May 20, 1998
Johns Hopkins researchers have developed a new test that may allow doctors to regularly and quickly check for early cancers in patients at risk for developing cancer due to genetic or environmental factors.
The test temporarily slows DNA production in cancer cells, causing some elements of DNA to accumulate in the blood. When these materials are excreted in large amounts in urine, they indicate the presence of cancer.
Hopkins researchers found 8 of 11 cancer patients tested positive for cancer using the new technique. The patients, who were diagnosed with cancer before taking the new test, had a variety of tumors. The results of the study, supported in part by an American Society of Clinical Oncology Young Investigator Award and by the National Institute of Child Health and Human Development, appear in the May issue of In Vivo.
Scientists say initial results are promising but the test must be validated by additional research.
"We must study larger groups of patients, and if these preliminary results are confirmed, doctors possibly could use the test for the early detection of tumors in patients at risk for cancer," says Saul Brusilow, M.D., professor of pediatrics. "It might also be useful as a post-surgical test for residual cancer cells."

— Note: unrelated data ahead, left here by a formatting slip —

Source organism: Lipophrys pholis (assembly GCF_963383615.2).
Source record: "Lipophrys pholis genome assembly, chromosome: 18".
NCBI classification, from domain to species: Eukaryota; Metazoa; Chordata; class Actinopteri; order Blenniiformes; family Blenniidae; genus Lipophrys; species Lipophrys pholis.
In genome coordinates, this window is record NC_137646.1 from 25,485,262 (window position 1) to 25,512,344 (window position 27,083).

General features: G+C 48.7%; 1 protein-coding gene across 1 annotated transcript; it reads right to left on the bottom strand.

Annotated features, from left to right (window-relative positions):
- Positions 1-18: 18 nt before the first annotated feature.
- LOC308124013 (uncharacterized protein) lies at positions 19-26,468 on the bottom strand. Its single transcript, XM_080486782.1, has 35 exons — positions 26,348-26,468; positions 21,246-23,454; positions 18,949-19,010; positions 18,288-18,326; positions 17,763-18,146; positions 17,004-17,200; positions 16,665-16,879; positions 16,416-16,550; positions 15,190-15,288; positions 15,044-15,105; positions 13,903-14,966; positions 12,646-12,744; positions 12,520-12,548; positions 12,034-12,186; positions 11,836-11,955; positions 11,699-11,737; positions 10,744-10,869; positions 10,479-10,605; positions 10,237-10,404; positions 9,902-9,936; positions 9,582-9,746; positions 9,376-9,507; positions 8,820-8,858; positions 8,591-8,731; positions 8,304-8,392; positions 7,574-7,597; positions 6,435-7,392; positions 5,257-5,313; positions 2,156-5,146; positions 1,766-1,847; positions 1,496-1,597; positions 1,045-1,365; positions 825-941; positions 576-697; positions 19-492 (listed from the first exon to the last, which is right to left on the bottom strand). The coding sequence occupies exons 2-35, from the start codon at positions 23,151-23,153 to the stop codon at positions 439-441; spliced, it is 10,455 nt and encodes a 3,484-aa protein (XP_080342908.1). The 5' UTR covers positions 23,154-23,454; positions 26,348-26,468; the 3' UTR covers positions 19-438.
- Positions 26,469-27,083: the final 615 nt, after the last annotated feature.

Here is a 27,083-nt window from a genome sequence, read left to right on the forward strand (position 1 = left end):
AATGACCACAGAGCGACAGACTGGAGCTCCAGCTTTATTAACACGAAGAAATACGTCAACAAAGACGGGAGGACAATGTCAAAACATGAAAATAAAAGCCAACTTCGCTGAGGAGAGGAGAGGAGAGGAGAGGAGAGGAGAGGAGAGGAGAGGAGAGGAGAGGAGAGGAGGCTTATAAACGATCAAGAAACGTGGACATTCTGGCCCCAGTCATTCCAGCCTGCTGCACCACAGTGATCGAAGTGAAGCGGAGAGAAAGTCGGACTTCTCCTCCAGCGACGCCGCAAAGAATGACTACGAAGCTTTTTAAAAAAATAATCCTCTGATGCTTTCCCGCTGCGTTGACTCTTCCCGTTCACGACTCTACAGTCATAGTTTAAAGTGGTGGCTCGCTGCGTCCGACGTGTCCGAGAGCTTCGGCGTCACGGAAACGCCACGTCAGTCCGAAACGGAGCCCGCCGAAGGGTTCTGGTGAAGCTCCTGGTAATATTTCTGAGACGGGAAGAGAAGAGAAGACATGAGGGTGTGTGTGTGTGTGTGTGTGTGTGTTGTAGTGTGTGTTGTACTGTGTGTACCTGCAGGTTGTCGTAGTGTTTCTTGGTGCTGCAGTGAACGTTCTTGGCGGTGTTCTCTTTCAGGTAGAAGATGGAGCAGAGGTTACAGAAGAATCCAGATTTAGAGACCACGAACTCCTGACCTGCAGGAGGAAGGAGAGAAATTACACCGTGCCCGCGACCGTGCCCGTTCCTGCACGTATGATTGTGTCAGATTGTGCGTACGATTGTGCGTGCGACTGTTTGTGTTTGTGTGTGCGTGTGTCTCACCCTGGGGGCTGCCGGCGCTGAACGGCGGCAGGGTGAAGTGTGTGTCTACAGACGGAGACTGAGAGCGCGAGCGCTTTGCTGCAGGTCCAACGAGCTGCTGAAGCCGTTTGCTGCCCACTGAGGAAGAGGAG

For the test, patients gave a baseline urine sample and took one allopurinol pill. This drug, ordinarily used to treat gout, also temporarily interferes with the production of elements of DNA called pyrimidines. Patients' urine was then collected in four periods over the next 24 hours and tested for increased levels of orotidine and orotate, two compounds used to build pyrimidines.
Increases in the levels of these compounds were surprisingly large.
"These dramatic changes suggest that it may be possible to use the test to detect some small tumors earlier than we ever could before," says Brusilow.
If the test's sensitivity is confirmed, Brusilow believes it may be possible to adapt it for administration through bacterial inhibition assays, an inexpensive technique commonly used to screen newborn babies for phenylketonuria and other diseases.
"We're still relatively early in the development, but I'm confident that the test can be implemented in a cost-effective manner," says Brusilow.
Other authors were Michael Carducci, M.D., assistant professor of oncology; Michael Choti, M.D., division of surgical oncology; and Nancy Maestri, Ph.D., assistant professor of pediatrics.